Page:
A few days ago I had one of those fundamentalist-type Skeptics email me with one of those tired canards that flies in a circle, stating that they saw no reason to study in depth something they already knew would turn out to be untrue. Then they added another canard I've heard before, but as best I recall, not written about: He declared that we need higher standards of evidence for the Gospels than we do for a historical work like that of Tacitus, because there is no fact "on which a person would base his whole mode of life and world view." In other words, for this reason, suddenly all standard and otherwise universally accepted tests are useless, and we need to arbitrarily raise the bar of evidence.
And indeed, arbitrary it is: Epistemic rules don't suddenly become less effective or valid because the object of their study is more earth shaking than something else. This, of course, is merely variation on Carl Sagan's arbitrary ECREE dictum -- something formulated not as an objective standard for epistemology, but as a flippant pseudo-rebuttal to what Sagan had already decided were absurd claims. In turn, ECREE is merely Hume reanimated from the dead, when in reality he should remain politely dead.
But there's another side as well; flip this objection over, and you'll see a lot of beetles underneath. It is rightly recognized that yes, Christianity is something on which one may "base his whole mode of life and world view." But the key word is MAY. One wonders what this objector has specifically in mind, and then, why they fail to see that it is a non-objection.
For example, do they suppose that being a Christian means dropping some view they hold with respect to (say) abortion, or homosexuality? That's not true. There are plenty of professing Christians who hold to pro-choice views, or who side with gay marriage arguments.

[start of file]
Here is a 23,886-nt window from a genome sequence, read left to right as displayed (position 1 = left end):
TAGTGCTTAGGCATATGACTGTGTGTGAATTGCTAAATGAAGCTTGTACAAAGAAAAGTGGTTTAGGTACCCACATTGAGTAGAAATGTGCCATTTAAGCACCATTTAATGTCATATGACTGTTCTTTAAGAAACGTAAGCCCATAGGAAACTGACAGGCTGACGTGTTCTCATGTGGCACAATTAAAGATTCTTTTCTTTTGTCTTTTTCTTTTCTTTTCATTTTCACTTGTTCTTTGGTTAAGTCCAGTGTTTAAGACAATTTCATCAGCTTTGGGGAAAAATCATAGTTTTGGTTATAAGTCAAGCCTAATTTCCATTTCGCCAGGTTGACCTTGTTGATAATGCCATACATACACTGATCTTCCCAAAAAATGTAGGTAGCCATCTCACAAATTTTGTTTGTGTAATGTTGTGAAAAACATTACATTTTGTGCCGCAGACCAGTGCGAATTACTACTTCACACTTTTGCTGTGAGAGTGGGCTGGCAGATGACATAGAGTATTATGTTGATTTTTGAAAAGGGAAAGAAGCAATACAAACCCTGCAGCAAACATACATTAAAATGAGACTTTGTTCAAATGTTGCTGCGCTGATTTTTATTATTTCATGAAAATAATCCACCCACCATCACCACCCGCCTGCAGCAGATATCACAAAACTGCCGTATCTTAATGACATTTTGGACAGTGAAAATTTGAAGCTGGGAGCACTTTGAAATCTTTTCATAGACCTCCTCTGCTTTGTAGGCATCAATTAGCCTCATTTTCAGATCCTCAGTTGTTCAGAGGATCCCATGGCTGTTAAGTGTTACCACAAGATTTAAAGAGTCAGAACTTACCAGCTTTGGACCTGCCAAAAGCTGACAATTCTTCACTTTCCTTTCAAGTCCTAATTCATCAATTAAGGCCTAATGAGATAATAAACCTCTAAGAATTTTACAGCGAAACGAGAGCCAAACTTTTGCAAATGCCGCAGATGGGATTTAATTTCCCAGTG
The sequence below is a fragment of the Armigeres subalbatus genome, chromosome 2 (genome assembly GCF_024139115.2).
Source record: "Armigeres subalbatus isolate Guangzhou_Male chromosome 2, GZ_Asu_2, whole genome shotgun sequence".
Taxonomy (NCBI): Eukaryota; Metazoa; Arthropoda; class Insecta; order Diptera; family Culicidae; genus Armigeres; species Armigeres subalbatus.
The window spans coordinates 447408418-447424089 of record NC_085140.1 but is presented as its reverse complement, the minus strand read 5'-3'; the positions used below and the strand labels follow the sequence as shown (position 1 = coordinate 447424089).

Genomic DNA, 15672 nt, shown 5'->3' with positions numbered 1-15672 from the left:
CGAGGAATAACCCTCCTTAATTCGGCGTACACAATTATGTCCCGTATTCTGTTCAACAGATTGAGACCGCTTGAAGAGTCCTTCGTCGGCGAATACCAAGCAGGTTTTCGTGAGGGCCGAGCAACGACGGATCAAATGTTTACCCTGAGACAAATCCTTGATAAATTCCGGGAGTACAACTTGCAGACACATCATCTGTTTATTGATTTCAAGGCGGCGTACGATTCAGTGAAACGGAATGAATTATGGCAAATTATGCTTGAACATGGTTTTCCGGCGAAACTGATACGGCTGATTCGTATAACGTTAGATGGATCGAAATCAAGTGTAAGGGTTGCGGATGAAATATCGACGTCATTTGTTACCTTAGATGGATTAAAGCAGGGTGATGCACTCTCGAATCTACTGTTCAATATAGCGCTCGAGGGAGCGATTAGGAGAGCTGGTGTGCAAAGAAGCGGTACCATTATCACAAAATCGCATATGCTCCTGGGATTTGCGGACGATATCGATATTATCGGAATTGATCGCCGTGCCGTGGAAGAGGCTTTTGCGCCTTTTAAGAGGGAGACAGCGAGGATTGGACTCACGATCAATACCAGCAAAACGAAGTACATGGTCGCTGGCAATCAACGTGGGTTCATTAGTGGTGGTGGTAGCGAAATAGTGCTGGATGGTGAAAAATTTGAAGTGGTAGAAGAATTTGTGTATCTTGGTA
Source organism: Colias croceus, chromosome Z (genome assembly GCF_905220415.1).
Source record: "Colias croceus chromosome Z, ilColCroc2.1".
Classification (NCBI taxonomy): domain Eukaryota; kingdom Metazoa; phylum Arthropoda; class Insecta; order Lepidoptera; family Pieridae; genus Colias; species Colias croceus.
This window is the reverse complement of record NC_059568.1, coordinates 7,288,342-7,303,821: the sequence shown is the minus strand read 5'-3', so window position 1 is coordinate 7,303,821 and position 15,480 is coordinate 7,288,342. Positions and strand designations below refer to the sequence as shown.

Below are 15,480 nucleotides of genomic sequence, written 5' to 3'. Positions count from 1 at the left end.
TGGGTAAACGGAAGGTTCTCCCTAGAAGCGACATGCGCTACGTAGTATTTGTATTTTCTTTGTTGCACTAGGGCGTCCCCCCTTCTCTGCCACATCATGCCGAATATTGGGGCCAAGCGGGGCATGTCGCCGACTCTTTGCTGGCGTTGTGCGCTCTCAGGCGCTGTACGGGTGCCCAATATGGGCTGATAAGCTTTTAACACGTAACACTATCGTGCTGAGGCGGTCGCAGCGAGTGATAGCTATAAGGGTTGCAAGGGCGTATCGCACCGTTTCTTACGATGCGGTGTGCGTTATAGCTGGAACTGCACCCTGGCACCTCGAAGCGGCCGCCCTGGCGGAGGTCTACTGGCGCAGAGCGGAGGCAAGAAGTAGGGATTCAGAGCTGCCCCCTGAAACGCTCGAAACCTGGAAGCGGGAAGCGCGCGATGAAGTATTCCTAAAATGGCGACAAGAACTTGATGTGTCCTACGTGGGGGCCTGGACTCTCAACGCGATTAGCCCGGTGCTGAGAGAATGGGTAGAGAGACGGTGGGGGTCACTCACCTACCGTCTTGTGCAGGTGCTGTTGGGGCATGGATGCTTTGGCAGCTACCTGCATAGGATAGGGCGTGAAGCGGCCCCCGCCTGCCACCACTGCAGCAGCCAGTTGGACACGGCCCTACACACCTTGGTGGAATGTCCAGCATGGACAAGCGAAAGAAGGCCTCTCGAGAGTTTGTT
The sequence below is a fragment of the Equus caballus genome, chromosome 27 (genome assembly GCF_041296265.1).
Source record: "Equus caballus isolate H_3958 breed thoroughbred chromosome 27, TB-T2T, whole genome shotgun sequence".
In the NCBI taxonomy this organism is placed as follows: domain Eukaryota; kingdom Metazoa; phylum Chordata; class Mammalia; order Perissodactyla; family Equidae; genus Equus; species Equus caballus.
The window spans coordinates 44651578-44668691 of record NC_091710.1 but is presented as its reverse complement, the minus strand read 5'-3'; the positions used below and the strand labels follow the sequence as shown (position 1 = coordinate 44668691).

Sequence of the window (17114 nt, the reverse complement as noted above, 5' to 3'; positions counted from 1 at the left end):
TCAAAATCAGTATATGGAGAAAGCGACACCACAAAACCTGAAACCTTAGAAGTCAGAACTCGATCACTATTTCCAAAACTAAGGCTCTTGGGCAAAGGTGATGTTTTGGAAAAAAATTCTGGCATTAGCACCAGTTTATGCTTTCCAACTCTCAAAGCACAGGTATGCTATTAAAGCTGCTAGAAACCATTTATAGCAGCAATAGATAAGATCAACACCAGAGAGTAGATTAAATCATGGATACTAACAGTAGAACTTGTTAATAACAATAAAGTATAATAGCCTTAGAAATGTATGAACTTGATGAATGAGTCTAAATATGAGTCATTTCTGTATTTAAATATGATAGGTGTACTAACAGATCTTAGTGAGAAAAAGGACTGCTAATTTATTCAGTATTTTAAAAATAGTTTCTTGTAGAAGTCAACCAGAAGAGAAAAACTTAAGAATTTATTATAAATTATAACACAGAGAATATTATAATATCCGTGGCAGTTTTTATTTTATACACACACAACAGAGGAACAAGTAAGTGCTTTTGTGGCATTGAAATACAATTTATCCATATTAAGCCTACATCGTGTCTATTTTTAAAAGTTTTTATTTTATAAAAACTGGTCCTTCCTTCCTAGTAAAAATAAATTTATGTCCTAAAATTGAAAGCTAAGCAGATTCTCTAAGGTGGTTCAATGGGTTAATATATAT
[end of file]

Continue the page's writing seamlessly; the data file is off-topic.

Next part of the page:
Do they think it means they must become young earth creationists? Also not true. All it would fence off for them is hardcore materialism -- the Christian spectrum includes everything else in between.
Do they think it means they'll have to give up something like booze or cigarettes? Well, yes -- Christians do continue with such vices.
More than that, there are more than a few atheists who think there are coherent arguments for being pro-life, or against gay marriage, or for not being into booze and cigarettes, and there is even reportedly an agnostic (David Berlinski) in the intelligent design movement. So it cuts both ways.
Believing in the Resurrection of Jesus may make it harder to hold on to views like pro-choice ones, of course; I'd say it requires a great deal more gymnastics to stay pro-choice and be Christian than otherwise. But that's hardly the point, because the original objection implies that the problem is that someone doesn't want to adopt a new "mode of life and world view." Well -- obviously, in practical terms, you don't have to. You may make an unwitting fool of yourself in the process, of course. But there's no magic barrier forcing you to change the way you think or act in the present.
So, from both sides of the aisle, this "mode of life and world view" objection is merely another of those excuses certain critics make as a way of arbitrarily raising the bar of evidence in order to ensure that it will never be hurdled to their satisfaction.
The tropical prince is still waiting for that ice.